Inside… Bring It On: The Musical

One of the snarkiest, bitchiest and altogether most high kicking-est productions of recent years Bring It On is the cult chick flick turned applauded Broadway musical that bring gymnastics and cheer onto the stage. Here’s how it became a phenomenon…

Original movie

In the turn of the millennium, Peyton Reed signed up to direct his first feature film, a whip-sharp comedy for, and about teenage girls. Focusing on two rival schools, whose cheer squads are both preparing to battle it out in the upcoming cheerleading competitions, it is a movie of tenacity, perseverance and great humour!

Upon release the movie scored positive reviews and decent numbers at the box office. Despite being a high school movie people were pleasantly surprised by the intelligent, sassy, and fresh nature of the flick while still being fluffy, and silly.

Making Kirsten Dunst a household name, and kickstarting the careers of Eliza Dushku, Jesse Bradford, and Gabrielle Union – the film soon became a cult classic among viewers marking the ‘perfect’ cheerleading movie.

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Franchise

Thanks to the immense success of the movie, both financially and culturally production Beacon Pictures of course commissioned a sequel – or four! Bring It On Again saw the central blonde character form her own misfit cheer squad due to being mistreated on the popular college team. Bring It On: All or Nothing sees its central blonde character moving to a predominantly non-white area, and struggling to integrate with her new cheer squad. Bring It On: In It to Win It sees its two leading blonde characters battle it out at summer camp, while Bring It On: Fight to the Finish is basically number 2 and 3 combined but starring Christina Milian.

The direct-to-video sequels added very little to the overall scope of the franchise story, character, or writing-wise, but provided a wealth of new cheers, competitions, and performances to keep viewers semi-entertained.

While the stage show features an original story, and characters, several elements from all films in the series are present such as Campbell being transferred to an ‘ethnic’ school district, the creation of a new cheer squad of misfits, and turning dancers into cheerleaders.

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Stage Show

In 2010 Tony award-winning Jeff Whitty wrote a “free adaptation” of the popular film series into an original story, ready for the stage. The highly celebrated Lin-Manuel Miranda wrote the lyrics alongside Amanda Green, and produced the music with Tom Kitt for the work.

For the heavy gymnastic numbers Andy Blankenbuehler was hired as both choreographer and director, for which his work was later nominated for a Tony, and won both the Atlanta Theater Fan Award and Suzi Bass Award.

The show made its premiere at the Alliance Theatre, Atlanta, Georgia on January 15, 2011 before touring the US. The tour saw a healthy amount of interaction with the public holding cheer and dance competitions during the proceedings, with celebrity hosts.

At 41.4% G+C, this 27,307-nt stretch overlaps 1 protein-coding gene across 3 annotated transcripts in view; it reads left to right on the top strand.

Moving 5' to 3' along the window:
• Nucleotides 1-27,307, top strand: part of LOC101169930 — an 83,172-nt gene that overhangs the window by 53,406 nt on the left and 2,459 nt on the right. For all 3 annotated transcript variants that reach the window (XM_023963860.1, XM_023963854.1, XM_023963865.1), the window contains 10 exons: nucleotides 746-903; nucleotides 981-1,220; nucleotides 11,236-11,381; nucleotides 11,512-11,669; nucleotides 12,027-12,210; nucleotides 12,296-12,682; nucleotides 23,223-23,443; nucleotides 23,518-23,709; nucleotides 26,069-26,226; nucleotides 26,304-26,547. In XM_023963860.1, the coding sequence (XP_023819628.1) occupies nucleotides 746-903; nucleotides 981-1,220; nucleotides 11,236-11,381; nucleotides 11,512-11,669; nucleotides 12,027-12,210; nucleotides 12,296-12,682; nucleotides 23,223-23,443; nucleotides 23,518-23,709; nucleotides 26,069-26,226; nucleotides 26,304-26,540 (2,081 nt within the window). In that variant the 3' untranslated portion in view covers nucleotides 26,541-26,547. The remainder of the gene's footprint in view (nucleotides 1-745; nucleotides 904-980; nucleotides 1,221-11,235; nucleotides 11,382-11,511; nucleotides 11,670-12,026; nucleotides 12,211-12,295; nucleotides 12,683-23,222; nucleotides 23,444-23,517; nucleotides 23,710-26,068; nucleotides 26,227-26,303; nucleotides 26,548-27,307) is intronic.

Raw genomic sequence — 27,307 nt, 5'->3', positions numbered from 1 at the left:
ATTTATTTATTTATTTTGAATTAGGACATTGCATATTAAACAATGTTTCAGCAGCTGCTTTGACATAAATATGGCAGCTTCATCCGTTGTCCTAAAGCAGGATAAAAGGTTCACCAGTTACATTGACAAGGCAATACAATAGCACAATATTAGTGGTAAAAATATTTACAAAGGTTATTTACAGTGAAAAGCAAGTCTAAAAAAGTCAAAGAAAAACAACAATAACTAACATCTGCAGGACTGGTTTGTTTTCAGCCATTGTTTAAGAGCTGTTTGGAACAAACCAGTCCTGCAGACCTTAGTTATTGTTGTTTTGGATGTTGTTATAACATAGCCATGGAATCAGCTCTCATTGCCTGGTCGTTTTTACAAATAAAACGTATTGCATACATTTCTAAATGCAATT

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Following 6 months touring, the production finally premiered on Broadway at the St. James Theatre on July 12, 2012 starring the tour cast. Due to popular demand the production extended its run on Broadway, closing after 21 previews and 173 performances.

Bring It On is the first Broadway musical to feature a transgender high school character, La Cienega, who is a popular member of the cheer squad. “In creating a universe of characters, I always try to find as many differing perspectives as possible, because that’s where comedy comes from most often,” says Bring It On book writer Jeff Whitty.

The musical received overwhelmingly positive reviews, with the dance numbers being especially praised. Overall the show is a fun, high-energy spectacle that features witty dialogue, clever songs and impressive visuals.

While it is by no means rushing to be the next Les Mis, or Lion King it is a show to watch, and enjoy. 

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Musical Numbers

Act I
  • “Overture” – Company
  • “What I Was Born to Do” – Campbell, Skylar, Kylar, Steven, Bridget and Company
  • “Tryouts” – Skylar
  • “One Perfect Moment” – Campbell
  • “The Girl in the Stands” – Eva
  • “What I Was Born to Do” (Reprise) – Campbell, Skylar, Kylar, Eva and Company
  • “One Perfect Moment” (Reprise) – Campbell, Skylar, Kylar, Eva and Company
  • “Welcome to Jackson” – Company
  • “Do Your Own Thing” – Campbell, Bridget, Twig, Randall, Cameron, Danielle and Company
  • “We Ain’t No Cheerleaders” – Danielle, Nautica and La Cienega
  • “Friday Night, Jackson” – Cameron, Twig, Danielle, Randall and Company
  • “Something Isn’t Right Here” – Campbell, Eva, Steven, Skylar and Kylar
  • “Bring It On” – Campbell and Company
Act II
  • “It’s All Happening” – Campbell, Danielle, Twig, Cameron, Nautica, La Cienega and Company
  • “Better” – Skylar, Kylar, Eva, and Steven
  • “It Ain’t No Thing” – Bridget, Nautica, La Cienega and Company
  • “What Was I Thinking?” – Campbell
  • “Enjoy the Trip” – Campbell and Randall
  • “Killer Instinct” – Eva, Kylar, Skylar and Company
  • “We’re Not Done” – Danielle and Campbell
  • “Legendary” – Company
  • “Eva’s Rant” – Eva
  • “Cross the Line” – Company
  • “I Got You” – Company
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